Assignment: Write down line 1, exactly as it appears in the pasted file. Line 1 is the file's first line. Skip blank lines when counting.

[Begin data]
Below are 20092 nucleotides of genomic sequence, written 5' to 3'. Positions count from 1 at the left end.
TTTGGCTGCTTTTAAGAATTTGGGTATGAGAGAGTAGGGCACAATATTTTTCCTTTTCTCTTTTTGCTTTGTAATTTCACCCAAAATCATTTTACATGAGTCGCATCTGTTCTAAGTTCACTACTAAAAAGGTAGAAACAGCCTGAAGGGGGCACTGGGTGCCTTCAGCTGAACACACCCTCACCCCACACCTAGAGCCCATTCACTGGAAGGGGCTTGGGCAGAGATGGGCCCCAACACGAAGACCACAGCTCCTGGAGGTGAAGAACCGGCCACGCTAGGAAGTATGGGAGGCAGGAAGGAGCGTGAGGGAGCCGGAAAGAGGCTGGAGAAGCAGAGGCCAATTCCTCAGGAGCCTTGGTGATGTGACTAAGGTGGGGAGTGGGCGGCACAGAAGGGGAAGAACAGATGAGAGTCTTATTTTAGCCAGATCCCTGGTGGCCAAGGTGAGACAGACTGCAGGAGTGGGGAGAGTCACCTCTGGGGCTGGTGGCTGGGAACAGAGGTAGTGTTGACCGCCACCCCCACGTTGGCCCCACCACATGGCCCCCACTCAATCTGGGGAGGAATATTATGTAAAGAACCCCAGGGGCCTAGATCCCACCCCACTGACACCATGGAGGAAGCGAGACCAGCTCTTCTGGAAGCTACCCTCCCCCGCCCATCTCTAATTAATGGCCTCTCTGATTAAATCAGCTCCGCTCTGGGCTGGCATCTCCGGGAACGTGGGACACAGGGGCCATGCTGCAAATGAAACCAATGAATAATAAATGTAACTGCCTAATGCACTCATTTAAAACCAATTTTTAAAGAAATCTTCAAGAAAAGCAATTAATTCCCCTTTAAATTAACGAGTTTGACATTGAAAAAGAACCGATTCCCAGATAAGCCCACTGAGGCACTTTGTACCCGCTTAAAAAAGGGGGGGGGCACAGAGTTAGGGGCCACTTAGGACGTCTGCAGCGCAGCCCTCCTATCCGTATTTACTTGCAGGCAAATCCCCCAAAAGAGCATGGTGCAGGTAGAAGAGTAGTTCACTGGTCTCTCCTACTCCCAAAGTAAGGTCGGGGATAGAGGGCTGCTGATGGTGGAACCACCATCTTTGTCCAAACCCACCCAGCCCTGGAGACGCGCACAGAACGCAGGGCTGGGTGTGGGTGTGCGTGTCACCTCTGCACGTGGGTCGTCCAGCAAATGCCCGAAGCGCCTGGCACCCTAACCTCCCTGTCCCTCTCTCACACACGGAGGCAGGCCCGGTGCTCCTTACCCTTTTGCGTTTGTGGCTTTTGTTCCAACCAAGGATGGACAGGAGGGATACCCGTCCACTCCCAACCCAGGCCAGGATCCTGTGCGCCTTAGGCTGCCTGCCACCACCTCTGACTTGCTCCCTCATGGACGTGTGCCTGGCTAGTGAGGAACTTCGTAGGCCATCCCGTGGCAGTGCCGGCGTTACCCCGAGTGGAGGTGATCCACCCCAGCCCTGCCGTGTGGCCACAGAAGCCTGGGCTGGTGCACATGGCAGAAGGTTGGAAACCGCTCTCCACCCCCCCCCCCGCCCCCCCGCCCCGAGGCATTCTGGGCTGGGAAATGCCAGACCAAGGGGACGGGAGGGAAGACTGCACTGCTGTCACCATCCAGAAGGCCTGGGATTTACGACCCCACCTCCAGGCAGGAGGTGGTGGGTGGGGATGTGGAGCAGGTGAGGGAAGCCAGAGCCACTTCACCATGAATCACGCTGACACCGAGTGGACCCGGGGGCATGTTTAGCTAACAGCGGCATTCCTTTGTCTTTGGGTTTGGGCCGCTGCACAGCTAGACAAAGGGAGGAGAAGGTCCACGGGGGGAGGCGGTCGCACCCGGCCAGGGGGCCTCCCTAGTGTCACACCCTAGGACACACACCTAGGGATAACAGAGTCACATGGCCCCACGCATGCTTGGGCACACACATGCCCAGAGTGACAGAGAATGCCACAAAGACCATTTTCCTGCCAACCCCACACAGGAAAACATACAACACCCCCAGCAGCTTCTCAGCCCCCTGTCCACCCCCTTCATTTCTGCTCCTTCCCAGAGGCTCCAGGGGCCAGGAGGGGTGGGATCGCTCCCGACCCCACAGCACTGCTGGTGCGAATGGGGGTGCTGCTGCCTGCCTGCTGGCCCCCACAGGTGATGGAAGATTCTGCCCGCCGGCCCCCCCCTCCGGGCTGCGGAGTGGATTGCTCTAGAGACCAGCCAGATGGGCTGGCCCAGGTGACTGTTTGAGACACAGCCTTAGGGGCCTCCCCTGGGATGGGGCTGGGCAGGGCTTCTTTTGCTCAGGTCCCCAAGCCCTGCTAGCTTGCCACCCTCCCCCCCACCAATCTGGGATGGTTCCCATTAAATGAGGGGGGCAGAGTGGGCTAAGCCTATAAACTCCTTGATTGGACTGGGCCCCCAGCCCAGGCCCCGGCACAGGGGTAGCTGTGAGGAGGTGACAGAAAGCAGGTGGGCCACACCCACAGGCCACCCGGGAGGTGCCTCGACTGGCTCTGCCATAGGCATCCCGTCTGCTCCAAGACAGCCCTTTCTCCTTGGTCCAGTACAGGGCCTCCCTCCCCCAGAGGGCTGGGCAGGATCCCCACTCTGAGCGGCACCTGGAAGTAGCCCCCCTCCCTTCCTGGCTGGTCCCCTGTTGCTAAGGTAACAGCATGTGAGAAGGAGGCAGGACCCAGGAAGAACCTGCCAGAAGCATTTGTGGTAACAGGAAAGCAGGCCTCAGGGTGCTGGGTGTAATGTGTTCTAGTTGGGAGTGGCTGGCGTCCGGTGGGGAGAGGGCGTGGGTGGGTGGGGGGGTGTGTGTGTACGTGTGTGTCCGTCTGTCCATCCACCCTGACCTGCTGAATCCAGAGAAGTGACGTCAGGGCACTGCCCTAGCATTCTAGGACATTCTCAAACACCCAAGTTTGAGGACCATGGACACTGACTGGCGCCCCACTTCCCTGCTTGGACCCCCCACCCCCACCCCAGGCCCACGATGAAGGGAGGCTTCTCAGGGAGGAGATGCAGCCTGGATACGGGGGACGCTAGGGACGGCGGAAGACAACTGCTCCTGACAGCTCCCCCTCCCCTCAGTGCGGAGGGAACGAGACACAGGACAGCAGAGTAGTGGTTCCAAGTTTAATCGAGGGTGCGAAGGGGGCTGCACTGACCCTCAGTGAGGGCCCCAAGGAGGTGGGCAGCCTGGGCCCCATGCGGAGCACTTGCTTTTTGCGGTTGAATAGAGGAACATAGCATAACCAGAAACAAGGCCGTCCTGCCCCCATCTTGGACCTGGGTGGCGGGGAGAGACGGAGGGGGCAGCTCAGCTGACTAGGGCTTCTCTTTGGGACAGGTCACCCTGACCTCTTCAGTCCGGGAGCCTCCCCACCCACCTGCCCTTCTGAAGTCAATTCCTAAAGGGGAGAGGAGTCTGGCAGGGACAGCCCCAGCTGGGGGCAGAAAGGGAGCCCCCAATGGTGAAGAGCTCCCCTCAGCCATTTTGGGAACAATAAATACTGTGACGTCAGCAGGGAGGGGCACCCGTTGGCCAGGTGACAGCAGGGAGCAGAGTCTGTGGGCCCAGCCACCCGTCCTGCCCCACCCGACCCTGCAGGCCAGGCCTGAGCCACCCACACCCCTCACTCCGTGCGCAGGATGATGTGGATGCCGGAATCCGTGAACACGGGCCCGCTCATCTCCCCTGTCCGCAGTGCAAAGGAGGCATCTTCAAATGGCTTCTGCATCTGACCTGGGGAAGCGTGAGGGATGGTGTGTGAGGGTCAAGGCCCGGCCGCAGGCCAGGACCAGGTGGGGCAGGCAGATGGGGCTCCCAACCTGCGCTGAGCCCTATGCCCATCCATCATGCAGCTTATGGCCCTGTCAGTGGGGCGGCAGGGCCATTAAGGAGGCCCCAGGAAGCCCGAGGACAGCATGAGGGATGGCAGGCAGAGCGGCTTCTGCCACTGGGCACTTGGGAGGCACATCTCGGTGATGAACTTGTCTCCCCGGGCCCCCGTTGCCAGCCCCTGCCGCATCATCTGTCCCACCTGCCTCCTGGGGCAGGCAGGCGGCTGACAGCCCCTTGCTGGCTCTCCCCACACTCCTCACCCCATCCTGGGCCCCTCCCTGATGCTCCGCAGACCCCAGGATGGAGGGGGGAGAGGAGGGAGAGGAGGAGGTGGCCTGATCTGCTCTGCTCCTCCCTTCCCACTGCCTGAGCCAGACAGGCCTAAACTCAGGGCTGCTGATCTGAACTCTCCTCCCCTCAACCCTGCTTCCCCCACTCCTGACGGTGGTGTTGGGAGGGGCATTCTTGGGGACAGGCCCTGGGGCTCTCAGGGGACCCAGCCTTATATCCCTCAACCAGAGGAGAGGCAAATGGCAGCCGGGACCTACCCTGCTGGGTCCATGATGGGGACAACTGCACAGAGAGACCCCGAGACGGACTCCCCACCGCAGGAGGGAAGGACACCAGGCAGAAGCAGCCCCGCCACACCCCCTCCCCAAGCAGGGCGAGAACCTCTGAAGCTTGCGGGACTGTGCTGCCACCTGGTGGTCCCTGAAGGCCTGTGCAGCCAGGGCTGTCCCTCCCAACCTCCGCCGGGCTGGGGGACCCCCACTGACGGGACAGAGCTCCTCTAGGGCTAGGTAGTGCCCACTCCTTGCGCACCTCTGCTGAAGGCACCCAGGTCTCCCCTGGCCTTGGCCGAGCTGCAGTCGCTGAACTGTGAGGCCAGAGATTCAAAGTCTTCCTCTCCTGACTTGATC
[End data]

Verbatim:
Below are 20092 nucleotides of genomic sequence, written 5' to 3'. Positions count from 1 at the left end.